The campaign ran from April 6 to June 25, 2016 and the results were overwhelming. We have had almost 30,000 ambassadors taking 182,000 calls from 186 countries, with a total “talking time” of 367 days. The media interest has been enormous, with publicity all over the world and in all major channels, newspapers, radio and TV. It has been a success on social media and our app was the most-downloaded in Sweden for a long period.
Strategically speaking, how did you come to the decision to give control of your destination’s brand and messaging over to its residents?
We thought people were a bit bored from having commercial messages about a county created by PR agencies. Swedes themselves can give the most honest picture of their country. And we also knew that our members and many other Swedes had a vast knowledge about Sweden that they would be both willing and proud to give. So building pride in the country was also important.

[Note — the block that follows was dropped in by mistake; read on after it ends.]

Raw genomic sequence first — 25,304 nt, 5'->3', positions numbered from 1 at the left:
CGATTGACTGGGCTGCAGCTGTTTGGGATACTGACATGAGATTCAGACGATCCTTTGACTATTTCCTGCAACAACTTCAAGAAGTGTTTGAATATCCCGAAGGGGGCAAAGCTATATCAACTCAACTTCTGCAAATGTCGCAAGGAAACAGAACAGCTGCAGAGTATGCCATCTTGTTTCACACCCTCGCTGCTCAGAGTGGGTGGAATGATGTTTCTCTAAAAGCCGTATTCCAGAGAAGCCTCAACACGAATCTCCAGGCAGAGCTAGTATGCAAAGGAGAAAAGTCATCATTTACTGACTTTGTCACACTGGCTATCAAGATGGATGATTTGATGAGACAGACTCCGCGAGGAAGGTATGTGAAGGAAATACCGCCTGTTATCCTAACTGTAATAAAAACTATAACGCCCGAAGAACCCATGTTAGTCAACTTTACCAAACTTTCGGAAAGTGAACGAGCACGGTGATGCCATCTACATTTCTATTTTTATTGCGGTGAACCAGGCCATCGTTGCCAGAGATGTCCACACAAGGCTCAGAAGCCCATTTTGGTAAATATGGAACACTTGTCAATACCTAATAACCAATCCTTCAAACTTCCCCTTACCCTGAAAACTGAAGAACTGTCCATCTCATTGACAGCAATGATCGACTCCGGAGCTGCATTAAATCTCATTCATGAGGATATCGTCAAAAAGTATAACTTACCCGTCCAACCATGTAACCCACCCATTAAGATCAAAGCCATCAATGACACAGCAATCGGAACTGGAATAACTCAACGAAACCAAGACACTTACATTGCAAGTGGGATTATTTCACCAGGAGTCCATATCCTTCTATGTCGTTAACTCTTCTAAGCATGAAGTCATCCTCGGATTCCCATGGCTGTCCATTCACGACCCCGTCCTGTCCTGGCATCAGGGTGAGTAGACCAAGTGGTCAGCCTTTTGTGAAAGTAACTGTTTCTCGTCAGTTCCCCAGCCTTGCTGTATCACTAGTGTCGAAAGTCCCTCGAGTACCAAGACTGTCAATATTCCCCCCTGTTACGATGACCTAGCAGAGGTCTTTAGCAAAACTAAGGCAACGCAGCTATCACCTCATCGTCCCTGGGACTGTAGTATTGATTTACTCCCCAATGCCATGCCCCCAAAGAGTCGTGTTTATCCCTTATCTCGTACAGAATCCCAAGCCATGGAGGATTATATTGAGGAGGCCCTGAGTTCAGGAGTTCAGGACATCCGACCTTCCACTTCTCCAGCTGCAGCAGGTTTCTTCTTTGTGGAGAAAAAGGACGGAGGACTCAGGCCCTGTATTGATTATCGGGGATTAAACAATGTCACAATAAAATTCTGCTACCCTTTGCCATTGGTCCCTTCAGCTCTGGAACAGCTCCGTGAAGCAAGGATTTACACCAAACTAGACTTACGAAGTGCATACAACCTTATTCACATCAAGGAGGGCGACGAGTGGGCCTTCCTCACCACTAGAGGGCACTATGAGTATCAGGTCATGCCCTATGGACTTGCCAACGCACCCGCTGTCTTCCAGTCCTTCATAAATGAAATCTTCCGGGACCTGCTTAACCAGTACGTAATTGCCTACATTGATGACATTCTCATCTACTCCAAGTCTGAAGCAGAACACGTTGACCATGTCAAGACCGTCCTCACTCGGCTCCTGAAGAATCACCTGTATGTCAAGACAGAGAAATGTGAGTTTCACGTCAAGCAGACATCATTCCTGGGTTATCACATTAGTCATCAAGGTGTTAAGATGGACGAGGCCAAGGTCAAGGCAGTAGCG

While it seems like Sweden’s residents value transparent communication, how has your membership and your stakeholders responded to this strategy? Were they nervous to hand over the reins to residents? How did you overcome any objections?
We are ”owned” by our members (formally represented by our board) and all staff are members. We live by our values: Careful, Curious, Genuine, Professional and Caring.
The campaign aligns very well with our values, but of course, there were concerns. These came mainly from external observers and media. My and our answer was always that this is no different from when people travel and have a chat about interesting topics. You will get many good discussions and certainly a few bad ones. But this is life. And each person in the call can always choose to close the call. The risk of having a less good call is also a natural thrill.
Since residents who speak on Sweden’s behalf can truly talk about anything, how does Swedish Tourist Association link this resident-based campaign with the value of its tourism products?